a handful of blood and intent
he is the small thing that never lets us
forget what we have done
the animal husband is an amazing collection of poetic artifacts. These poems make the psyches of the Desperate Housewives of Wysteria Lane seem like childish, luminous fairy tales (if there were ever such). Because Hamm seems to be rewriting here everything from Alice in Wonderland to Red-Riding Hood to Cinderella to Snow White, and constructs a universe of bodily fluids, animality, passion, hunger, lust and sloth. But her poetry is not only terrifying and uncannily abject, but also incredibly tender. In one of the best poems of the chapbook, "Amorous Morsels", the first stanza reads like a homage to e.e. cummings,
Come in my mouth,
(my heart like a starling beating against the window)
and what follows is the sexiest description of a cunnilingus, down to its most graphic details, a delicious example of pornopoetics that nullifies all attempts of euphemizing it as mere erotica.
And maybe this explains why I always ended up reading the animal husband in the toilet. A Freudian paradise of contradictory drives, a desiring machine that creates more desire, a literary definition of jouissance, a symbolic assassination of everything paternal, a catalogue of anxieties, a teratological treatise of husbandry and masculinity.
Genital, vocal and anal, the animal husband is, above all, a joy to read, but not in that enjoyment to which we are getting so used to in these tabloid-obsessed days of ours. A joy which is hard to digest, hard to endure, hard to maintain. Maybe chapbooks are like erections, and it is difficult to keep them going for a long time ("it is so short", the first poem complains/warns/describes) unless a certain art is mastered. What Hamm achieves with the animal husband is a celebration of all pleasures and abjections with the mastery of an experienced Yogi.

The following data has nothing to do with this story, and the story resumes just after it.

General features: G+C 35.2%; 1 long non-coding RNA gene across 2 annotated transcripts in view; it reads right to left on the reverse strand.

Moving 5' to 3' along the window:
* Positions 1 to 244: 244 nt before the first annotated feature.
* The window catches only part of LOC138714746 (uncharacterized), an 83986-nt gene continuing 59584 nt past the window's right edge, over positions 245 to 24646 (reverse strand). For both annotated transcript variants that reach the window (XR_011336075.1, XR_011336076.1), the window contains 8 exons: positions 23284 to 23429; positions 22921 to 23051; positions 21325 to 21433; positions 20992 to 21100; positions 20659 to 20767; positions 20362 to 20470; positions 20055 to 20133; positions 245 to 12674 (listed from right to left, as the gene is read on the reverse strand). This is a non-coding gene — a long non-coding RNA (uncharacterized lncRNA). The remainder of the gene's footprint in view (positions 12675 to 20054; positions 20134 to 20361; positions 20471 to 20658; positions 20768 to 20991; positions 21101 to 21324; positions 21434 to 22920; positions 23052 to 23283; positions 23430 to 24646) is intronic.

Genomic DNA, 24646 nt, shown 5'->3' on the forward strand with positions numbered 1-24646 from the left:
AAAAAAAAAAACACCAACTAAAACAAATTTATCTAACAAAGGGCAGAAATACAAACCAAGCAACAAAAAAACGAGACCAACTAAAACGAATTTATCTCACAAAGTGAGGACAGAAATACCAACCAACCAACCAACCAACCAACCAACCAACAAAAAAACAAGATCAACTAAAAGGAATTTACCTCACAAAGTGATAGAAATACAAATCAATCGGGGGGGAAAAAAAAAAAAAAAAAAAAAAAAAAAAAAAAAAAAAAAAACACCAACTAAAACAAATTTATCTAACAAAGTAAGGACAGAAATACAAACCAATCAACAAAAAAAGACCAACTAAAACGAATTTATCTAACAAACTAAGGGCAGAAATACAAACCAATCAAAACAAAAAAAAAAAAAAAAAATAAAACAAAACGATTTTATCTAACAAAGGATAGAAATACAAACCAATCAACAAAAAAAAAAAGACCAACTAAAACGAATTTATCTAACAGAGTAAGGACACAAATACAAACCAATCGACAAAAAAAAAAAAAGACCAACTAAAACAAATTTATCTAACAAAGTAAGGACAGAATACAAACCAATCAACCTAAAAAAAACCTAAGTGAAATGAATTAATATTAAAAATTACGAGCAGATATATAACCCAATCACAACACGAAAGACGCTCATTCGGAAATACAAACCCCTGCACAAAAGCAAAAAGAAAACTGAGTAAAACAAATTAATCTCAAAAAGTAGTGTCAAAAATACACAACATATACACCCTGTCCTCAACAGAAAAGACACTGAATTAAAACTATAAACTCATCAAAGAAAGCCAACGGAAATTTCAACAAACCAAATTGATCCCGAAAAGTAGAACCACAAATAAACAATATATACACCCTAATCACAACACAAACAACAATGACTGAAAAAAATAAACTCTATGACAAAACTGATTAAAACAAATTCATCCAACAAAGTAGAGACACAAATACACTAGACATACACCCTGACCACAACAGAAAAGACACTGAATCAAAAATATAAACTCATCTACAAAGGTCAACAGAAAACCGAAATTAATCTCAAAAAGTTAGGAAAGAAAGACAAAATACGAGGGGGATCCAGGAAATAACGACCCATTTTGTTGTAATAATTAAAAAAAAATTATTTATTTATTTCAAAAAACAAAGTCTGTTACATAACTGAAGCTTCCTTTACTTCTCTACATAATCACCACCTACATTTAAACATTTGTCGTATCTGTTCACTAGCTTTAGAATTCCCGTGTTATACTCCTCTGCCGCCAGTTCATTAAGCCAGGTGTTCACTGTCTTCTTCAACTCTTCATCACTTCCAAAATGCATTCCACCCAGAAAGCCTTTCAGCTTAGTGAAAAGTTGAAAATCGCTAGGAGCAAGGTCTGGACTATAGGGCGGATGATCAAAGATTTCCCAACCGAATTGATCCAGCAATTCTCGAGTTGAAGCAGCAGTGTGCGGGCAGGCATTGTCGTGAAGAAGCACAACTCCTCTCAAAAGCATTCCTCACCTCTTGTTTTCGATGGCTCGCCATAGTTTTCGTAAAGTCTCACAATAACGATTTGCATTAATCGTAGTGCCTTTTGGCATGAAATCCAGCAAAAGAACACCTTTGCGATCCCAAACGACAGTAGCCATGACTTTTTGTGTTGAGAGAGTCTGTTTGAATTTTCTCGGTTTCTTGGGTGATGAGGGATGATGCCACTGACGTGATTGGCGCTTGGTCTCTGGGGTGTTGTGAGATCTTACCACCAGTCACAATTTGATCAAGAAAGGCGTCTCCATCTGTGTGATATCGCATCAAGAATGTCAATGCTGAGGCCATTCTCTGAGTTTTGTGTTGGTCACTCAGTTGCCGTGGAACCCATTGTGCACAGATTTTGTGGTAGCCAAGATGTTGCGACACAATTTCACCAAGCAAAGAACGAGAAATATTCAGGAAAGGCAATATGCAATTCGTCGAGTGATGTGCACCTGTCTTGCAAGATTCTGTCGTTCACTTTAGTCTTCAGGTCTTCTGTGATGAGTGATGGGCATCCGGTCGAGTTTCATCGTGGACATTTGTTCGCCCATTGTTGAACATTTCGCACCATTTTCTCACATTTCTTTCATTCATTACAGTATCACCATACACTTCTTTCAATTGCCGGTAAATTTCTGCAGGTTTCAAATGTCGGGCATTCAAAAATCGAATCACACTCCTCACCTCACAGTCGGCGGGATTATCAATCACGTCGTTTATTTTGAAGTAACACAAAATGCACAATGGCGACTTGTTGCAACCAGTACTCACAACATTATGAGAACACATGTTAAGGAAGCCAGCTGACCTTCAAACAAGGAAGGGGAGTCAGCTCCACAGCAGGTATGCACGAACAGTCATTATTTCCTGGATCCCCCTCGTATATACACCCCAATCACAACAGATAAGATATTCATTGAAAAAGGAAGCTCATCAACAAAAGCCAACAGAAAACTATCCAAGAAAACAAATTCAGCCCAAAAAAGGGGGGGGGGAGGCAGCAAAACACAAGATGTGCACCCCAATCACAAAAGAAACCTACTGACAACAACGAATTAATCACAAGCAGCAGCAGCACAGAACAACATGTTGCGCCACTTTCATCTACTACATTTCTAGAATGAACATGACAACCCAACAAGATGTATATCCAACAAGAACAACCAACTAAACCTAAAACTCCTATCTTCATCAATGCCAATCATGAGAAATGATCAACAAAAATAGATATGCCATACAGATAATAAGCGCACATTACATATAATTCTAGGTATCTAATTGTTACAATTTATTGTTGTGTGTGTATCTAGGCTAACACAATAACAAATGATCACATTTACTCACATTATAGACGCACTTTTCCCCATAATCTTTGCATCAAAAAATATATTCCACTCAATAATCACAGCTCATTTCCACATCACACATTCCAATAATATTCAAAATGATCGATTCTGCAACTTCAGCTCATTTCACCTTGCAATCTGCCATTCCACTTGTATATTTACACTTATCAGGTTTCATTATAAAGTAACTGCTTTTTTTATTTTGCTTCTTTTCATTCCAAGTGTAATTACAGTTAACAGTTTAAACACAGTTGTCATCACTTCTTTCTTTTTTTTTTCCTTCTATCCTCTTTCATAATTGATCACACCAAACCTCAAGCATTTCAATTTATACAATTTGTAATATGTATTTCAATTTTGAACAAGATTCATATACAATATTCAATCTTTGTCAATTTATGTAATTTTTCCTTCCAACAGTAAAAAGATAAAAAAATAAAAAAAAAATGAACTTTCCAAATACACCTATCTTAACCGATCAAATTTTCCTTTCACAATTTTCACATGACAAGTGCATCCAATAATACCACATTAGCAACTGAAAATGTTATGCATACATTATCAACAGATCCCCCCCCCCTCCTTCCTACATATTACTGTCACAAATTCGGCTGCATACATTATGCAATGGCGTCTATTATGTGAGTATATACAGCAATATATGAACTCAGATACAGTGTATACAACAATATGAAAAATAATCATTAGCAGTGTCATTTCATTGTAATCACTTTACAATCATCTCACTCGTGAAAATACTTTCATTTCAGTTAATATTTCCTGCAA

Like all worthwhile pleasures, the animal husband also hurts, and perhaps this is why I like it so very, very much.
Ernesto Priego studied English Literature at UNAM, Mexico as an undergraduate, critical theory at UEA, Norwich, England as a master's student, and is now attempting to do a PhD at the School of Library, Archive and Information Studies, University College London. His translation of Jessica Abel's award-winning graphic novel, La Perdida, is just out from Astiberri Editores (Bilbao, Spain). His first book of poetry is Not Even Dogs (Meritage Press, 2006).